The obvious applications for this technology are dry topics such as basic human-to-human interactions, customer support for example. Or even face recognition. But conceivably, anyone could be virtualized. Think about this, you could keep yourself (virtually) alive for future generations to see. Or think about the entertainment industry. The Gorge Clooneys and Angelina Jolies could have endless roles, multiple simultaneous “virtual shoots,” and so much more. They could even be reduced to mere licensing contracts – having scanned them into the computer, correcting any imperfections, and then making them available to the highest bidder. The actual acting would be handled by voice generation software, and the input to make the virtual person move for video could be created somewhere else – perhaps in India or another place where talent can be hired for less money than here in the U.S. I have no problems imagining the entire creation of even completely digital famous characters on-screen, eliminating the need for at least some actors. How about Lara Croft? Or the winner of some American contest: Create the next big star. You ain’t seen nothing yet.


If you’d like to go a bit more negative, consider also how such technology could be misused by politicians around the world to deliver speeches they actually never delivered, or to make their opponents deliver speeches they never gave. Exaggerated? Perhaps. But will it be possible? Absolutely. And, it’s scary stuff, if you ask me.

Of course, there are less scary applications as well. Think about direct interactions with characters that may not exist. And if you really want, you may even be able to have life-like conversations with your favorite celebrity. Or you can imagine a much more bandwidth friendly video chat with your friends on Facebook, in which only animation data will be transmitted and not video data anymore. Face data, animation data, voice, all done. If we think about GPGPU-accelerated iPhones, you could even do this on a cellphone, and pretty soon.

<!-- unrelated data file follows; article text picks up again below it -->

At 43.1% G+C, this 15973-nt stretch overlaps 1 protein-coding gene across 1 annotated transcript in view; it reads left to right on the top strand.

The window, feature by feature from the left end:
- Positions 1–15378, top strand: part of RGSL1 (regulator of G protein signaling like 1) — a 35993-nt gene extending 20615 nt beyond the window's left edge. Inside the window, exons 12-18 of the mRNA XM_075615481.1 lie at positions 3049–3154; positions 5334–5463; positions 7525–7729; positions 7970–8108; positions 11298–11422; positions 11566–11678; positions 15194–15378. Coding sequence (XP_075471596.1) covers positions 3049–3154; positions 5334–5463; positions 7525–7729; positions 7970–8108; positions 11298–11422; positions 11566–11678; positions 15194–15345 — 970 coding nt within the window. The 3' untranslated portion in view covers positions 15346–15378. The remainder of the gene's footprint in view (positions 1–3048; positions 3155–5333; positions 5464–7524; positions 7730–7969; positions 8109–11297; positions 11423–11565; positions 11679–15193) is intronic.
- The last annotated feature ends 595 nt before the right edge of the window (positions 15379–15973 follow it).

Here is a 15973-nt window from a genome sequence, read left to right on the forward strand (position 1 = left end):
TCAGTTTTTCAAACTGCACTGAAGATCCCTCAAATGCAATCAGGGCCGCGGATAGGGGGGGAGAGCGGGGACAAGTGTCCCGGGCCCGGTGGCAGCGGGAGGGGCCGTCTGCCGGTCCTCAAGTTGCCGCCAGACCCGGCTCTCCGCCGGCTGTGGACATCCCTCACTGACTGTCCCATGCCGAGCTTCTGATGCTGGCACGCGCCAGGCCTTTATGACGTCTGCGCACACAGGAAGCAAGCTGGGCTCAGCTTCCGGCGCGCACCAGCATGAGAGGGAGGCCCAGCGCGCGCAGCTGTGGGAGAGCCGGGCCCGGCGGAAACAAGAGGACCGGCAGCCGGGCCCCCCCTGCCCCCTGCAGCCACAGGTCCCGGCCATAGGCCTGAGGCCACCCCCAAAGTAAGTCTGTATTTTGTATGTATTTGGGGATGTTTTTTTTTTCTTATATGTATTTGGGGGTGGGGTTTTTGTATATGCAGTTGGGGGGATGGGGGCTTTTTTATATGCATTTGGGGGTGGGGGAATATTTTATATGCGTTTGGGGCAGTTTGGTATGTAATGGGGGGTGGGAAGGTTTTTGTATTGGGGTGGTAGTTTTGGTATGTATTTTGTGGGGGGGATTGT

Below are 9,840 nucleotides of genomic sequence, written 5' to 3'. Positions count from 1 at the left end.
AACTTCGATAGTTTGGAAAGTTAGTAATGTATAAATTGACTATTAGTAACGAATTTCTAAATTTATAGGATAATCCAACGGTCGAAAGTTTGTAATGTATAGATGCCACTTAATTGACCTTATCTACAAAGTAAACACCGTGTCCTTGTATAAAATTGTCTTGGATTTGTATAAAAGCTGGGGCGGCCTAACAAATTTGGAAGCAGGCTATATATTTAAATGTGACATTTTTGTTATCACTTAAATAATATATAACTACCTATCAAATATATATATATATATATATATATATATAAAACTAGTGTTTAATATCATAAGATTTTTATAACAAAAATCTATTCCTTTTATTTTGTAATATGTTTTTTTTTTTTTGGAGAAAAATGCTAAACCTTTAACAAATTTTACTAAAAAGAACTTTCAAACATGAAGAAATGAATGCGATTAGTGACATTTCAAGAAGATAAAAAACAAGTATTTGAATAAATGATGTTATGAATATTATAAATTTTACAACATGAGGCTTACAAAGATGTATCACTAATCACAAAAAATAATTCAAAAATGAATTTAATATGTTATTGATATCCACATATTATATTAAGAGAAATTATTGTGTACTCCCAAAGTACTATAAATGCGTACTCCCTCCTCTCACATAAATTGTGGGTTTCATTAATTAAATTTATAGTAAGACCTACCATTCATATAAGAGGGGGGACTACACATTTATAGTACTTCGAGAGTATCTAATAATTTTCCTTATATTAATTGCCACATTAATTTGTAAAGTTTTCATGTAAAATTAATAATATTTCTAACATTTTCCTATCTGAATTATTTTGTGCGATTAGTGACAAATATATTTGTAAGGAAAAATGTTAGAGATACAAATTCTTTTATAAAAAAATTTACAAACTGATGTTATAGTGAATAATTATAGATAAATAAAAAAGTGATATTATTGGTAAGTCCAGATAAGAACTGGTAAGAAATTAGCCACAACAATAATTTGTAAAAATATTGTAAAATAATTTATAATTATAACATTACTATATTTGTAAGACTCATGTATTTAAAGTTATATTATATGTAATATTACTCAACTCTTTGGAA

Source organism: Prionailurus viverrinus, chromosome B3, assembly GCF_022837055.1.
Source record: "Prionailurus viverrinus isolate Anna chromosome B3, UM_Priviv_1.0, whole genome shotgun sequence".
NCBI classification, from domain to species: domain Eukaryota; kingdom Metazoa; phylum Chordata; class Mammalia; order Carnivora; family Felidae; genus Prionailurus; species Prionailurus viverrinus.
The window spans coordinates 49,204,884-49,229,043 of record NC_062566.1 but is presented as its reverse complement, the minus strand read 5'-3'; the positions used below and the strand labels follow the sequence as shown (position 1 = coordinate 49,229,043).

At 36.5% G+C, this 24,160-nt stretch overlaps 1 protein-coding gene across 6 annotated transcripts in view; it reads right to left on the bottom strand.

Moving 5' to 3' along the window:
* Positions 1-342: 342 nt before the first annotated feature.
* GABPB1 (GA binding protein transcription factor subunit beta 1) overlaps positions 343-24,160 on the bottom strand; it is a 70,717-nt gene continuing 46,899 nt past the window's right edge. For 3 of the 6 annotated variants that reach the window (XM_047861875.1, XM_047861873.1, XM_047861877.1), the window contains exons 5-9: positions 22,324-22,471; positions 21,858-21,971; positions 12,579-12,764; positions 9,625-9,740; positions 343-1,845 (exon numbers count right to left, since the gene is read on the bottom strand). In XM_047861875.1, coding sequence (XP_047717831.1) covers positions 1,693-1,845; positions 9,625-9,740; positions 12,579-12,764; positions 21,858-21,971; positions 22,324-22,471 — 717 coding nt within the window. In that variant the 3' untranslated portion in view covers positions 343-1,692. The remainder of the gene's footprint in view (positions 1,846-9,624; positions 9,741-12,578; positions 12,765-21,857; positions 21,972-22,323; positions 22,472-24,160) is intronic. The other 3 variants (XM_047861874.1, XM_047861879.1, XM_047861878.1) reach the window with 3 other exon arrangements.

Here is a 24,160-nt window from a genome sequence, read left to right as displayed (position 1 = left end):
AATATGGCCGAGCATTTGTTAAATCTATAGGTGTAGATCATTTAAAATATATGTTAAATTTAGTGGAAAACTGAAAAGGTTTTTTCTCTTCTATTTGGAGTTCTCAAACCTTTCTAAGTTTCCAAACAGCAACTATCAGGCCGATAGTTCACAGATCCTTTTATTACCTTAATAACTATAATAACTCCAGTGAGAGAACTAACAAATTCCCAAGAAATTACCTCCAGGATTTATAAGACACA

The current stage of the development reminds me somewhat of 2001 when I interviewed the CEO of Electronic Arts for a German weekly and I was told that the company was working on injecting artificial intelligence in game characters. At the time, CPUs and graphics cards were able to run one character with artificial intelligence per screen. Today, they run dozens or hundreds.

AMD marketing manager Raymond Dumbeck told me that one Phenom II processor is capable of simulating three to four life-like faces per screen already. And AMD isn’t even using their graphics card floating point capabilities to do this yet. Add graphics card acceleration to the equation and much more powerful many-core processors within the next five to ten years and you may be able to simulate potentially hundreds of people on one screen.

It could be thought of as a precursor of that sequence at the end of the movie, The Running Man with Arnold Schwarzenegger, when the producer has the animation crew map his image into digital memory. He’s then mapped onto a dummy, and they roll out the final fight scene. It’s full CGI in the show, and they make it appear as though Arnold’s character dies, thus ending the Saga from the public’s point of view – even though he did not really die in the now.
Amazing technology, if you ask me. But I don’t know if we should be looking forward to it.